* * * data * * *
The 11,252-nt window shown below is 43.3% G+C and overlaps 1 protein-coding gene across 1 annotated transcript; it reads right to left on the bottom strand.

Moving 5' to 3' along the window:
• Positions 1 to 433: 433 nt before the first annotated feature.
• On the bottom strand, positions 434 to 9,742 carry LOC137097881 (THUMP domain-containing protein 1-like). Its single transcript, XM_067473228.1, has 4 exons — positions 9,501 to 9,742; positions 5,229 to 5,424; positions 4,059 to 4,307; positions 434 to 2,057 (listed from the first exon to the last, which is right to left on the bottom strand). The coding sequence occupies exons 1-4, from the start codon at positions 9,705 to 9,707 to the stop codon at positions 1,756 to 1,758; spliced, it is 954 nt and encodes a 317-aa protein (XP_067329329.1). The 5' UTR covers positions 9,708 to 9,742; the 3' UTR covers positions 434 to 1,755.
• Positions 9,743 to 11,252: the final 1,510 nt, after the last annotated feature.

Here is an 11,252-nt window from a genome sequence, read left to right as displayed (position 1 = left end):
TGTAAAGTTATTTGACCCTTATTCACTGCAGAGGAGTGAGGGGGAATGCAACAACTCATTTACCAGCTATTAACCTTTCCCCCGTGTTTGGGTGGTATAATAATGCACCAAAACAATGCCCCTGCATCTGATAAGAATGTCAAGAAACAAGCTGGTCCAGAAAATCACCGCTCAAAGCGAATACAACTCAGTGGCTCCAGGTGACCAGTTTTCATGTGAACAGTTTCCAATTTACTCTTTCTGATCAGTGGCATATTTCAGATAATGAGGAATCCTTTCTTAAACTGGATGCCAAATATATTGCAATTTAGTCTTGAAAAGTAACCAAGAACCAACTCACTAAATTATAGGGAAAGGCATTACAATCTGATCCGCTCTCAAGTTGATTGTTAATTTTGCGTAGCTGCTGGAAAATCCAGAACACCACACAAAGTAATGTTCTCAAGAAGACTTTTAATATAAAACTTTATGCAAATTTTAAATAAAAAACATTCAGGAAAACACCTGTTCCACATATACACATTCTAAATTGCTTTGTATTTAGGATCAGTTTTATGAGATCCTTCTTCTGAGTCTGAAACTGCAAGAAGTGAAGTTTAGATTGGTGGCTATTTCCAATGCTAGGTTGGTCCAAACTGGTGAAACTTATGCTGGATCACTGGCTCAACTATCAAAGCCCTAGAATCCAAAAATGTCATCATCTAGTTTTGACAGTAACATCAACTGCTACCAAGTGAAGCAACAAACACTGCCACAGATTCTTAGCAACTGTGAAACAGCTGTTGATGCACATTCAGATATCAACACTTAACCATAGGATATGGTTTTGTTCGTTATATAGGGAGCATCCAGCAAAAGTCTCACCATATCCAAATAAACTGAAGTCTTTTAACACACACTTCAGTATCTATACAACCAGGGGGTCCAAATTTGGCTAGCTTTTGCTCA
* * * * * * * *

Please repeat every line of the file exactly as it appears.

The 11,252-nt window shown below is 43.3% G+C and overlaps 1 protein-coding gene across 1 annotated transcript; it reads right to left on the bottom strand.

Moving 5' to 3' along the window:
• Positions 1 to 433: 433 nt before the first annotated feature.
• On the bottom strand, positions 434 to 9,742 carry LOC137097881 (THUMP domain-containing protein 1-like). Its single transcript, XM_067473228.1, has 4 exons — positions 9,501 to 9,742; positions 5,229 to 5,424; positions 4,059 to 4,307; positions 434 to 2,057 (listed from the first exon to the last, which is right to left on the bottom strand). The coding sequence occupies exons 1-4, from the start codon at positions 9,705 to 9,707 to the stop codon at positions 1,756 to 1,758; spliced, it is 954 nt and encodes a 317-aa protein (XP_067329329.1). The 5' UTR covers positions 9,708 to 9,742; the 3' UTR covers positions 434 to 1,755.
• Positions 9,743 to 11,252: the final 1,510 nt, after the last annotated feature.

Here is an 11,252-nt window from a genome sequence, read left to right as displayed (position 1 = left end):
TGTAAAGTTATTTGACCCTTATTCACTGCAGAGGAGTGAGGGGGAATGCAACAACTCATTTACCAGCTATTAACCTTTCCCCCGTGTTTGGGTGGTATAATAATGCACCAAAACAATGCCCCTGCATCTGATAAGAATGTCAAGAAACAAGCTGGTCCAGAAAATCACCGCTCAAAGCGAATACAACTCAGTGGCTCCAGGTGACCAGTTTTCATGTGAACAGTTTCCAATTTACTCTTTCTGATCAGTGGCATATTTCAGATAATGAGGAATCCTTTCTTAAACTGGATGCCAAATATATTGCAATTTAGTCTTGAAAAGTAACCAAGAACCAACTCACTAAATTATAGGGAAAGGCATTACAATCTGATCCGCTCTCAAGTTGATTGTTAATTTTGCGTAGCTGCTGGAAAATCCAGAACACCACACAAAGTAATGTTCTCAAGAAGACTTTTAATATAAAACTTTATGCAAATTTTAAATAAAAAACATTCAGGAAAACACCTGTTCCACATATACACATTCTAAATTGCTTTGTATTTAGGATCAGTTTTATGAGATCCTTCTTCTGAGTCTGAAACTGCAAGAAGTGAAGTTTAGATTGGTGGCTATTTCCAATGCTAGGTTGGTCCAAACTGGTGAAACTTATGCTGGATCACTGGCTCAACTATCAAAGCCCTAGAATCCAAAAATGTCATCATCTAGTTTTGACAGTAACATCAACTGCTACCAAGTGAAGCAACAAACACTGCCACAGATTCTTAGCAACTGTGAAACAGCTGTTGATGCACATTCAGATATCAACACTTAACCATAGGATATGGTTTTGTTCGTTATATAGGGAGCATCCAGCAAAAGTCTCACCATATCCAAATAAACTGAAGTCTTTTAACACACACTTCAGTATCTATACAACCAGGGGGTCCAAATTTGGCTAGCTTTTGCTCA